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After thirty years of study, the Rodale Institute concludes that:
“organic methods are improving the quality of our food, improving the health of our soils and water, and improving our nation’s rural areas. Organic agriculture is creating more jobs, providing a livable income for farmers, and restoring America’s confidence in our farming community and food system.”
Read the whole study here
Brough to you by Fix.com
In 2010, around one-third of the food produced in the United States was not consumed, and ended up being wasted. That is a troubling statistic, and represents a food waste crisis that if left ignored will continue to burn holes in the pockets of families, and contribute to waste and the myriad problems it causes our planet.
One of the first things you can do to cut food waste in your home is to stop treating the “best-before,” “use-by,” and “sell-by” labels as gospel that determine when food must instantly been thrown out. These labels are used for shelving and inventory purposes in stores, and you should always trust your eyes and nose before you trust a number on a package. Consider using food rather than throwing it out, unless your senses tell you otherwise!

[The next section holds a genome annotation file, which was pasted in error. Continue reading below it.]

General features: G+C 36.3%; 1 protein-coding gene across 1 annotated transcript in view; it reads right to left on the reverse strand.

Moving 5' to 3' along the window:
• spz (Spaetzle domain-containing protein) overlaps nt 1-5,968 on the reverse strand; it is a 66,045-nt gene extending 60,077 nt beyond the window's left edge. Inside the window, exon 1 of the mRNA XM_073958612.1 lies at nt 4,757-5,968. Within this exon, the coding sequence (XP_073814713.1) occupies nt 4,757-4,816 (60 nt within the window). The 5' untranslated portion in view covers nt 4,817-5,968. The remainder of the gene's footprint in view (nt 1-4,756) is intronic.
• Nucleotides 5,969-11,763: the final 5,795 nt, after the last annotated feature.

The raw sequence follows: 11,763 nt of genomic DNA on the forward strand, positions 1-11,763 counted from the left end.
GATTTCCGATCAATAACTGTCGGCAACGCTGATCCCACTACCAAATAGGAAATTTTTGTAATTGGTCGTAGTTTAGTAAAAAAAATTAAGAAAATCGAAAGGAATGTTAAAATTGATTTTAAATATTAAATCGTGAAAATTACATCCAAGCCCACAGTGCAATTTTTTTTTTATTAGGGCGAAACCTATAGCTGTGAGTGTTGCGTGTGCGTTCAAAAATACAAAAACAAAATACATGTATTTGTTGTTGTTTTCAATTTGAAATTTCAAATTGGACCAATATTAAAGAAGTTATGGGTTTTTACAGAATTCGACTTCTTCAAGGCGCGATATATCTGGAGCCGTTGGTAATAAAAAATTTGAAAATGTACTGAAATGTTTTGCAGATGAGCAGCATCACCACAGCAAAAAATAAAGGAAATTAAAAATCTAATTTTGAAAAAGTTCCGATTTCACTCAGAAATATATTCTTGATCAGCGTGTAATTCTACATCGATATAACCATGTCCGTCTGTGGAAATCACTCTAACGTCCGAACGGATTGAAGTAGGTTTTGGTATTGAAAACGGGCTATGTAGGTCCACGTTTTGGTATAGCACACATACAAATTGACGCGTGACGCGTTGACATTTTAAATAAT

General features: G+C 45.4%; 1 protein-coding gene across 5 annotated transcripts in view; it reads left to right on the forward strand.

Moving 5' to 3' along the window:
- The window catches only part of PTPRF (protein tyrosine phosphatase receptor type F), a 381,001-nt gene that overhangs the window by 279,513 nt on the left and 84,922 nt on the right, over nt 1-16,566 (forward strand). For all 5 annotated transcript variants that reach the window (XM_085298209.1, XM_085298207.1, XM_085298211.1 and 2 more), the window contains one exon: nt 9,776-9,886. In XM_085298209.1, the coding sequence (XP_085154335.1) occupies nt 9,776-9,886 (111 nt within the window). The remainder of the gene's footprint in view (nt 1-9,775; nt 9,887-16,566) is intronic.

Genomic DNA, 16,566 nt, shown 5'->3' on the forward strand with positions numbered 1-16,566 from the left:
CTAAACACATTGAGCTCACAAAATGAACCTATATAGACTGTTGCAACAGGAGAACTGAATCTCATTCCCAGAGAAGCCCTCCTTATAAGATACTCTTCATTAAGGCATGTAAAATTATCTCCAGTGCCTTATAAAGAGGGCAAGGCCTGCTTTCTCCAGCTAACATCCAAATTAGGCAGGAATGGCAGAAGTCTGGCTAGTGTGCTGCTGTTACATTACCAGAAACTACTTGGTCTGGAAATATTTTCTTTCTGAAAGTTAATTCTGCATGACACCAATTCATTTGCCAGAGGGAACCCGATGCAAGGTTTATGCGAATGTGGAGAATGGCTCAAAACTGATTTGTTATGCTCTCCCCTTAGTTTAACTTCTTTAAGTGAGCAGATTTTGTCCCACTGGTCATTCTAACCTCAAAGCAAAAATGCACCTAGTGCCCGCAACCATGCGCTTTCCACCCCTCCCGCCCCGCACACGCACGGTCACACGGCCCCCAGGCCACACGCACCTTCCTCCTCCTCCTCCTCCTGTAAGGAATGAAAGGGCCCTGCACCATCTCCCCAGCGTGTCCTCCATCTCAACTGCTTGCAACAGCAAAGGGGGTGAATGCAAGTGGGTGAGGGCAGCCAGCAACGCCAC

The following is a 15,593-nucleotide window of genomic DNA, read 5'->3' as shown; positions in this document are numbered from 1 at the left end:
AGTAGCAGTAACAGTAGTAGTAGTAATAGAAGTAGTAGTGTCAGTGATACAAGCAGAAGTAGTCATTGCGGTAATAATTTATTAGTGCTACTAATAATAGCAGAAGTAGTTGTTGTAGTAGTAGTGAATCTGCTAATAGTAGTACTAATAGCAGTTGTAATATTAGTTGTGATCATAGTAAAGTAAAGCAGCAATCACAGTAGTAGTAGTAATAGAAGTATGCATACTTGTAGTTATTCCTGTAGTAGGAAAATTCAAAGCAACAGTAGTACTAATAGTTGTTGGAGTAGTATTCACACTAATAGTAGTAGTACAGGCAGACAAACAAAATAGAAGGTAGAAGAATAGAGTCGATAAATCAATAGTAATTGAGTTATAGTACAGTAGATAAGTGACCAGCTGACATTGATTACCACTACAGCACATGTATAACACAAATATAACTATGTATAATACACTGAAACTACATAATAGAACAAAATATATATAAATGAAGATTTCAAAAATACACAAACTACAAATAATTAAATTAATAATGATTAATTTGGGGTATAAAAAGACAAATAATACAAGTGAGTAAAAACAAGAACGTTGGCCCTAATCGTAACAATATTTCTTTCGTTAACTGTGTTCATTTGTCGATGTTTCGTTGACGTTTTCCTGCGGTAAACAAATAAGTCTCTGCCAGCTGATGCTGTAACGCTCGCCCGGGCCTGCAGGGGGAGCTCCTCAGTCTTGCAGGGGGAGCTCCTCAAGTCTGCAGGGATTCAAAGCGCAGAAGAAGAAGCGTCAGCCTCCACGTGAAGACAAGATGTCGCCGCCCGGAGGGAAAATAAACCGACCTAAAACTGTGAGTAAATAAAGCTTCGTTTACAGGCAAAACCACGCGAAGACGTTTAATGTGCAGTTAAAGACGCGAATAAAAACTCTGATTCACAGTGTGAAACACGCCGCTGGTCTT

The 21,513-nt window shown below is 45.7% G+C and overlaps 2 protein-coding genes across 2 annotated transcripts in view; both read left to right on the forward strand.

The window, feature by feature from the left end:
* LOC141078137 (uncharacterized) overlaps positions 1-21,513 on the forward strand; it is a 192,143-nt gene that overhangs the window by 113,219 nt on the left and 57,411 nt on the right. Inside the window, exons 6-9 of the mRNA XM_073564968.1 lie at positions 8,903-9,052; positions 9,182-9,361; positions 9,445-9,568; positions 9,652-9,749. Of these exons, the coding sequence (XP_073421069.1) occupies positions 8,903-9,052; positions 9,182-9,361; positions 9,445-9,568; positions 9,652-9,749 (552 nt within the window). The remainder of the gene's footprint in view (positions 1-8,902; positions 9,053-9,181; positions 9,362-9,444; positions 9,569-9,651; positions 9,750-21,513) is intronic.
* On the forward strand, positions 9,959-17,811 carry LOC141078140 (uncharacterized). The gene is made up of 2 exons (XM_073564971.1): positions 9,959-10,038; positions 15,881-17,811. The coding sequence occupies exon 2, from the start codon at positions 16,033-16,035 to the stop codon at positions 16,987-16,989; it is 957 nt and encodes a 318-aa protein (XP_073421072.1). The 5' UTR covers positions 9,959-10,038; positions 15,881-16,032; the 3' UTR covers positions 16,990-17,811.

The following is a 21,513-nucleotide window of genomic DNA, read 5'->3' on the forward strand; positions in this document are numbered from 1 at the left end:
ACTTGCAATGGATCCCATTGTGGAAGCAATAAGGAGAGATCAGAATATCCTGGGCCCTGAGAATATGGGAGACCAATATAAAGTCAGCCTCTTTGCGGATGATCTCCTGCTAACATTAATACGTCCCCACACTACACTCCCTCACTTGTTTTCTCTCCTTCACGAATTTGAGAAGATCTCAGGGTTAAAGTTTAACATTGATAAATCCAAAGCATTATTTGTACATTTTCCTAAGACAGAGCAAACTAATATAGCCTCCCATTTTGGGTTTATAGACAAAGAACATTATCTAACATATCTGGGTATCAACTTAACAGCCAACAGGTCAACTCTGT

Make your meal plans and take stock of what you have in your fridge and pantry before you go shopping, and shop accordingly. Consider joining a CSA to take advantage of freshness, and buy your groceries a few times a week and when needed, rather than all at once.
Originally posted by Kris Gunnars on Eat Local Grown found on Hungry For Change
Nutrition history is riddled with nonsense. People have been advised to do all sorts of strange things that challenge common sense. Some of these things are not only useless, but potentially harmful. The worst part… a lot of this misguided advice is still being pushed. Here are the top 5 contenders for the worst diet advice in history.
Continue reading “The Worst Nutrition Advices” →